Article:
After a long, bitter and sometimes surreal national contest, Americans on Tuesday were going to the polls to elect a new president.
Long lines were anticipated at many polling places, as nearly 90 million Americans were expected to vote. Fears of voting problems have pushed voting rights advocates, conservative watchdogs and even international observers to monitor polling places.
Early Tuesday, voters in several states stood in long lines, from reliably blue Massachusetts to the battleground states of Virginia and Ohio.
In heavily Democratic Rosslyn, Va., just across the Potomac River from Washington, D.C., voters waited for more than an hour. The hangup? Multiple ballot issues on authoritizing spending for public projects — and a complicated constitutional change proposal on union organizing, officials said.
In Ohio, another battleground, voters in the Dayton and Columbus areas encountered technical problems that slowed voting and lengthened lines. Election officials there said they were prepared for the busy morning and sent roving trouble shooters to tackle problems.
"We're doing well," said Sherry Poland, director of the Hamilton County Board of Elections. "Polls are open. People are voting."
In Asheville, N.C., a line of about 25 voters greeted poll workers at Erwin High School when doors opened at 6:30 a.m. By 8 a.m., nearly 100 people had voted, officials said.
One voter, Justin Byerly, said the decision for president was difficult. "Until 11 days ago I was for Hillary (Clinton)," he said. "Then the emails happened."
Democrat Hillary Clinton and her opponent, Republican Donald Trump, are both New Yorkers. They were expected to vote Tuesday at polling places near their homes.
Voters in 34 states are also deciding U.S. Senate races, a contest that will decide whether control of the chamber stays in Republican hands or switches to Democrats. Most observers this week have considered it too close to call.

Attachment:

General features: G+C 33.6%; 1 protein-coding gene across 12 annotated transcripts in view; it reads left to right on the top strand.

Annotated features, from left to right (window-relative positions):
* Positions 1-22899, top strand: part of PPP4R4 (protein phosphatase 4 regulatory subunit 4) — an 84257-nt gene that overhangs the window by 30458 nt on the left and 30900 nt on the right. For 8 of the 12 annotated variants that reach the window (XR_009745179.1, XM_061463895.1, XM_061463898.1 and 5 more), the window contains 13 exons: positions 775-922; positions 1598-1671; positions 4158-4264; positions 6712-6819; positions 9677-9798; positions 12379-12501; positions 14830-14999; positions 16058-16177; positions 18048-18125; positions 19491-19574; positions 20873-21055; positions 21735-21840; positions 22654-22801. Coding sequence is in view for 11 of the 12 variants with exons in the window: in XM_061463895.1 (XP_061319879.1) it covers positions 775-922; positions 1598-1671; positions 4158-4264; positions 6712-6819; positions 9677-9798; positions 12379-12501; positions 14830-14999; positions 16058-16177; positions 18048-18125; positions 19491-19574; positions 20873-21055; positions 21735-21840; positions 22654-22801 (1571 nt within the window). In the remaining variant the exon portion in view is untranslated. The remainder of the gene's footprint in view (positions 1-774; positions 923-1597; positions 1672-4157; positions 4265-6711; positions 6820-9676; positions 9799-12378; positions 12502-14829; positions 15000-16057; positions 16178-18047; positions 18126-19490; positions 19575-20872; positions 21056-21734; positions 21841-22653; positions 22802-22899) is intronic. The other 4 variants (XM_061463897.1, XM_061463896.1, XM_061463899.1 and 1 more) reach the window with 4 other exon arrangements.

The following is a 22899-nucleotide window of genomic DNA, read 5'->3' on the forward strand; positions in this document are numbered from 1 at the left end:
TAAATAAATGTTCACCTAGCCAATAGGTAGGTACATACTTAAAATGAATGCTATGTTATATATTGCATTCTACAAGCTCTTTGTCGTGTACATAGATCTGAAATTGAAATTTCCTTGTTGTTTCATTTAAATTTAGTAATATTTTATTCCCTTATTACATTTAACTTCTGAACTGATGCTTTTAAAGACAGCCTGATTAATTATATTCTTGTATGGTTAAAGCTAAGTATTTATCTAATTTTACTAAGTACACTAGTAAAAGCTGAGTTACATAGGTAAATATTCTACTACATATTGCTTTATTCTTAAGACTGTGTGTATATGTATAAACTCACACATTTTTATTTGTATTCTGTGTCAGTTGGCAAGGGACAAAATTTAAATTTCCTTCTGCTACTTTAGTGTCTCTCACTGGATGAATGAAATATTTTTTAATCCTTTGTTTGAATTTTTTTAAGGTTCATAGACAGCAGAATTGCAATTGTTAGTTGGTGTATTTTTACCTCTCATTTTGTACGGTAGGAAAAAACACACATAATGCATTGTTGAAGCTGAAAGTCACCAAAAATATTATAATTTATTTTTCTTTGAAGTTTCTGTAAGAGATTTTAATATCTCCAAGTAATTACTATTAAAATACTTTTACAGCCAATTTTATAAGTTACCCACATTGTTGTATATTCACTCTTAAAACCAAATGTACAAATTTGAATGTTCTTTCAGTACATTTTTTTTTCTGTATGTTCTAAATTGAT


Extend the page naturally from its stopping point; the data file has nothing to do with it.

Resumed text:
Across the USA, voters are deeply divided as the race ends, recent surveys show, and somewhat cynical about the two presidential candidates.
According to the Pew Research Center, 56% of registered voters believe Trump has “little or no respect” for the USA’s democratic institutions and traditions. More than one in three — 37% — say the same about Clinton.
Pew found that 58% of those who support Clinton say they “have a hard time respecting someone” who supports Trump. Four in 10 Trump voters say they have a hard time respecting Clinton backers.
Trump has urged supporters to watch polling stations for signs of a "rigged" election. By contrast, civil rights advocates are warning of problems, particularly in Southern states freed from federal restrictions on voting procedures. Previously, they needed federal approval to take actions such as moving polling places.
Wade Henderson, president of the Leadership Conference on Civil and Human Rights, warned that Tuesday's voting could shape up as "the most problematic election in 50 years," a reference to the violent protests that marked the 1968 election.
The U.S. Justice Department has sent more than 500 monitors to 28 states to determine whether voters are subjected to racial discrimination or other barriers related to language differences or disabilities. A coalition of civil rights groups said it has more than 4,500 volunteers fielding calls in Washington, D.C., and monitoring voting in 29 states.
Observers are also on hand from as far as Europe and South America to see whether America's democratic system can withstand pressures from within the political system and beyond — extending, perhaps, to efforts by Russia and others to hack into voting systems.
Voters nationwide on Tuesday are also staring down a raft of ballot initiatives, propositions and constitutional amendments — in California alone, voters today must sift through 17 measures.